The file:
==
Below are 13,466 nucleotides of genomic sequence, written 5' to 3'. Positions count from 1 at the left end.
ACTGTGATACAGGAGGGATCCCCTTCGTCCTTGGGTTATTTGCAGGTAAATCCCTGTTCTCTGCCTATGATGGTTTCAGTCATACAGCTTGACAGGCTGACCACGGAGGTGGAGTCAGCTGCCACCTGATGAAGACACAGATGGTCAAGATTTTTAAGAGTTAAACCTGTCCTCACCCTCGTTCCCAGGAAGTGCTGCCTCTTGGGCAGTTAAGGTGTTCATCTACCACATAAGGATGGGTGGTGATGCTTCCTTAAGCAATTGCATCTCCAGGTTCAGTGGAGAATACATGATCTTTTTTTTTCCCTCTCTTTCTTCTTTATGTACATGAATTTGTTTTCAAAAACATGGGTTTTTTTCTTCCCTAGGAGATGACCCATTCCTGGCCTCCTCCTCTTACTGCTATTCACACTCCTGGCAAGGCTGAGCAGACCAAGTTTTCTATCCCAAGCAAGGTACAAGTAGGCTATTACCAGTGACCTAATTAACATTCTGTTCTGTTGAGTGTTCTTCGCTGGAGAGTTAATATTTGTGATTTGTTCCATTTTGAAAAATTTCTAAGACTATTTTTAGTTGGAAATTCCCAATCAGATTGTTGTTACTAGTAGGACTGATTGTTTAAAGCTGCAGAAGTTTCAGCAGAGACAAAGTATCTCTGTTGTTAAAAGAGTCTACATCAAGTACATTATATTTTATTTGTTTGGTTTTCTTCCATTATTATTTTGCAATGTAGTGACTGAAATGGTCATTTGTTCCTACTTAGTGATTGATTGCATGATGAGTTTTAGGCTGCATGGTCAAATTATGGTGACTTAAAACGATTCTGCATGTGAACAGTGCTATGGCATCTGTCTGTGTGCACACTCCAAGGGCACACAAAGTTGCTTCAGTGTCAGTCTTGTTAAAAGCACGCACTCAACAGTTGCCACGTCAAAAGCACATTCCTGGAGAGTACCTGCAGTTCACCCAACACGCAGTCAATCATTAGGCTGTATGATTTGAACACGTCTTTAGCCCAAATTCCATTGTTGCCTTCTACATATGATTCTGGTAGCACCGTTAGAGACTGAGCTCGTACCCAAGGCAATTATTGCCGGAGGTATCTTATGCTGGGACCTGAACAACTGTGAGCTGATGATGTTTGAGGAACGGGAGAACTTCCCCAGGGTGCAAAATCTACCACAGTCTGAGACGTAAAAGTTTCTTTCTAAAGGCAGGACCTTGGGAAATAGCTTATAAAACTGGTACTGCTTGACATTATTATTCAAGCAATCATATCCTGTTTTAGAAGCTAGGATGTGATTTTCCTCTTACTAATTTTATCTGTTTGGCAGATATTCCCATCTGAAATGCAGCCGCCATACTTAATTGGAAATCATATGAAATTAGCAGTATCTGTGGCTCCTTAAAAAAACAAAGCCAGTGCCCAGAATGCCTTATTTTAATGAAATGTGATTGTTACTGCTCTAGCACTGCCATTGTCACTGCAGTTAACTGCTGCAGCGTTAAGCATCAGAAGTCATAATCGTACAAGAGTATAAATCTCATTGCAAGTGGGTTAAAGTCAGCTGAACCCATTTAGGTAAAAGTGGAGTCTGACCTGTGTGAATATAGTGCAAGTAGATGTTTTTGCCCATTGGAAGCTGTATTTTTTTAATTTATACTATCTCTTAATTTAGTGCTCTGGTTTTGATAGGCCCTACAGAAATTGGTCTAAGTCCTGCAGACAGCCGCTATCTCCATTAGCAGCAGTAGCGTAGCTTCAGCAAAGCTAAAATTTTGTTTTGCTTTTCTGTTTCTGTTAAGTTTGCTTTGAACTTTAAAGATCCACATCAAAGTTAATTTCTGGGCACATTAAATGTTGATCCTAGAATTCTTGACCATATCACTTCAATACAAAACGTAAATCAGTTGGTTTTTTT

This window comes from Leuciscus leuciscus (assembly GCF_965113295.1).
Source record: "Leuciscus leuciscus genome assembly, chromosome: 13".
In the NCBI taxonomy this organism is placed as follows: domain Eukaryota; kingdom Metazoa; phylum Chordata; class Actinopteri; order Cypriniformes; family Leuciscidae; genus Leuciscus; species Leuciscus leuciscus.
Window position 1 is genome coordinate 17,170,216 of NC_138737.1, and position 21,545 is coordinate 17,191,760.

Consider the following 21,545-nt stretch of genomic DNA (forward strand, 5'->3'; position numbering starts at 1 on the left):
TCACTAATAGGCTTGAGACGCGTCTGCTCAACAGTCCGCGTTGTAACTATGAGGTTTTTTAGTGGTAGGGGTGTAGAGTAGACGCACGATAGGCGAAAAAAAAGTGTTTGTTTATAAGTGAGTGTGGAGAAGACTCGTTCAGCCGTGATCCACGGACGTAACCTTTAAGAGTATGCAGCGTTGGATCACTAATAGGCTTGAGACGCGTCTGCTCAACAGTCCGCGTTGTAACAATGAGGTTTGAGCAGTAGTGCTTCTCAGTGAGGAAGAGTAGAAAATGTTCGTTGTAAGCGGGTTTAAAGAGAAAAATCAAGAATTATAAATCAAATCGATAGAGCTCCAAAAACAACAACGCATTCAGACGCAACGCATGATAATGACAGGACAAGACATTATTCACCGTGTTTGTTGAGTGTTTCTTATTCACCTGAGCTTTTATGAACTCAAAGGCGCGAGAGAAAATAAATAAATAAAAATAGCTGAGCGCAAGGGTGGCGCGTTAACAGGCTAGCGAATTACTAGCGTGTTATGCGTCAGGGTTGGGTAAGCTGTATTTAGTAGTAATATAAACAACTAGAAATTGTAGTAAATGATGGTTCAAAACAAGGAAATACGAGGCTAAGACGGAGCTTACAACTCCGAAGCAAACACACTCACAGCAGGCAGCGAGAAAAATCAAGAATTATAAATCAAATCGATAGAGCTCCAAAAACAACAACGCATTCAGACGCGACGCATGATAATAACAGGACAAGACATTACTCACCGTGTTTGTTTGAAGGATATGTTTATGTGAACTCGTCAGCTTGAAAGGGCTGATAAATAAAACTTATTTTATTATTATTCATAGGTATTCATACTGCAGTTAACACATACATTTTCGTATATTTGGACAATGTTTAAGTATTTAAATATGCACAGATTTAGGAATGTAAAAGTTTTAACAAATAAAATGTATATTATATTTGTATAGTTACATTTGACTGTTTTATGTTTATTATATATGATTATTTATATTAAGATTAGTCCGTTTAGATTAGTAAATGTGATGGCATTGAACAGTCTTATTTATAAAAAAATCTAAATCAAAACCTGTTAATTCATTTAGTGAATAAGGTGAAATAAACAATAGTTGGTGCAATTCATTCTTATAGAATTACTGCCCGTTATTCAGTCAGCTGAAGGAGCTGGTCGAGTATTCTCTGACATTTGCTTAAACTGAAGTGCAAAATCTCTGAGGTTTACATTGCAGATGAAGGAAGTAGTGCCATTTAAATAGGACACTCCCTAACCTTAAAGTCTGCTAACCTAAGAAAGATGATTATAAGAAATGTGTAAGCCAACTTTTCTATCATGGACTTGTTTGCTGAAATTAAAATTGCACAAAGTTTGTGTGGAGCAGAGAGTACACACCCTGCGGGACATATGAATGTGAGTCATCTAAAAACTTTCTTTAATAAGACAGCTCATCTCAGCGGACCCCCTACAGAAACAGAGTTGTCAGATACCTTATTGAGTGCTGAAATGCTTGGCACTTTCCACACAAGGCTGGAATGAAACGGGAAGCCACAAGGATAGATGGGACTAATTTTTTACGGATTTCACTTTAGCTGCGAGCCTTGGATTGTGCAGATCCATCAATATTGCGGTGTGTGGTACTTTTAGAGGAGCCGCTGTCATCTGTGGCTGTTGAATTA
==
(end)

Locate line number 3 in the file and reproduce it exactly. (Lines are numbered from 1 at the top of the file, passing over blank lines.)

This window comes from Leuciscus leuciscus (assembly GCF_965113295.1).